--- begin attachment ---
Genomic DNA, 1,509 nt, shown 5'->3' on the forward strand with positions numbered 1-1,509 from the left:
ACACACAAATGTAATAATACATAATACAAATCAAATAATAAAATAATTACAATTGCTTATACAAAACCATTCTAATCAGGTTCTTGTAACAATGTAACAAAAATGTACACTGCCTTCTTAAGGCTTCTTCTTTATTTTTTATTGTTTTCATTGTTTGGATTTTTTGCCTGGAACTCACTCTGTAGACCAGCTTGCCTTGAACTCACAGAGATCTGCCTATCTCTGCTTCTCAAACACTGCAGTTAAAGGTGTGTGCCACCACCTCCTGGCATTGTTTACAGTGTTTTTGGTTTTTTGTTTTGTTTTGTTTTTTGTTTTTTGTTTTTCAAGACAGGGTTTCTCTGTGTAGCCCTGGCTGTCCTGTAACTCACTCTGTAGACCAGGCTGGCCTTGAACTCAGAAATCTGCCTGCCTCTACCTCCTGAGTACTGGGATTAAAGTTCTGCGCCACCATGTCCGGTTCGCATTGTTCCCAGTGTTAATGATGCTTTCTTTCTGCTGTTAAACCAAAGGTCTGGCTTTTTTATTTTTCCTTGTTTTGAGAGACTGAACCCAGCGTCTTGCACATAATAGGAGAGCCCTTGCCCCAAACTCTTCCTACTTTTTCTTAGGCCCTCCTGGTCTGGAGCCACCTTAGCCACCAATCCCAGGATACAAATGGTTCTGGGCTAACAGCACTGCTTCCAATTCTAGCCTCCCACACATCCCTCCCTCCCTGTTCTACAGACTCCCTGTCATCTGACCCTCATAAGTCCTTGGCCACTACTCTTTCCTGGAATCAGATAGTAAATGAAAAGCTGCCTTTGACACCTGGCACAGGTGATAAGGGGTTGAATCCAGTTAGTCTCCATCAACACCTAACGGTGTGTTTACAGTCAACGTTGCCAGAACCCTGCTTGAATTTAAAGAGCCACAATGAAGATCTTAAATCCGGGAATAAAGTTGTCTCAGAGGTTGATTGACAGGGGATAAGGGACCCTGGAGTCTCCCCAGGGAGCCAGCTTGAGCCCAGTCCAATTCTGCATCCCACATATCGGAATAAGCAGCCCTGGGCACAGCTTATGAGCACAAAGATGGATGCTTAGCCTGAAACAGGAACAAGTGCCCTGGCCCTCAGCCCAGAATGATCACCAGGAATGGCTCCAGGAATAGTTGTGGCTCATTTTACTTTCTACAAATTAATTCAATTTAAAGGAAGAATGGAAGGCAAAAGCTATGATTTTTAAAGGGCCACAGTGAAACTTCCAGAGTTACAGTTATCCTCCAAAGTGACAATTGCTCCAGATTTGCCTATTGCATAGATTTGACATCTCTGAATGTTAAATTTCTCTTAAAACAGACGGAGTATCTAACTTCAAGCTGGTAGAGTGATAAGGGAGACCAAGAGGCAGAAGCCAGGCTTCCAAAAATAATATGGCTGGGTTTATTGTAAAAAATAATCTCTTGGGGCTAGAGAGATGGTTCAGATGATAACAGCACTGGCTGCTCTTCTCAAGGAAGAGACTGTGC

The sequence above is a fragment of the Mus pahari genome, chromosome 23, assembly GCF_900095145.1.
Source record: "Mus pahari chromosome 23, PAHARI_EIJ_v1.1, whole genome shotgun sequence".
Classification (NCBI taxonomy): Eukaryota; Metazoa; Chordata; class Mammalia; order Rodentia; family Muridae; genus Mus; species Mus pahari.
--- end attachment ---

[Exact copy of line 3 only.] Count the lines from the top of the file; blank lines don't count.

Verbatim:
The sequence above is a fragment of the Mus pahari genome, chromosome 23, assembly GCF_900095145.1.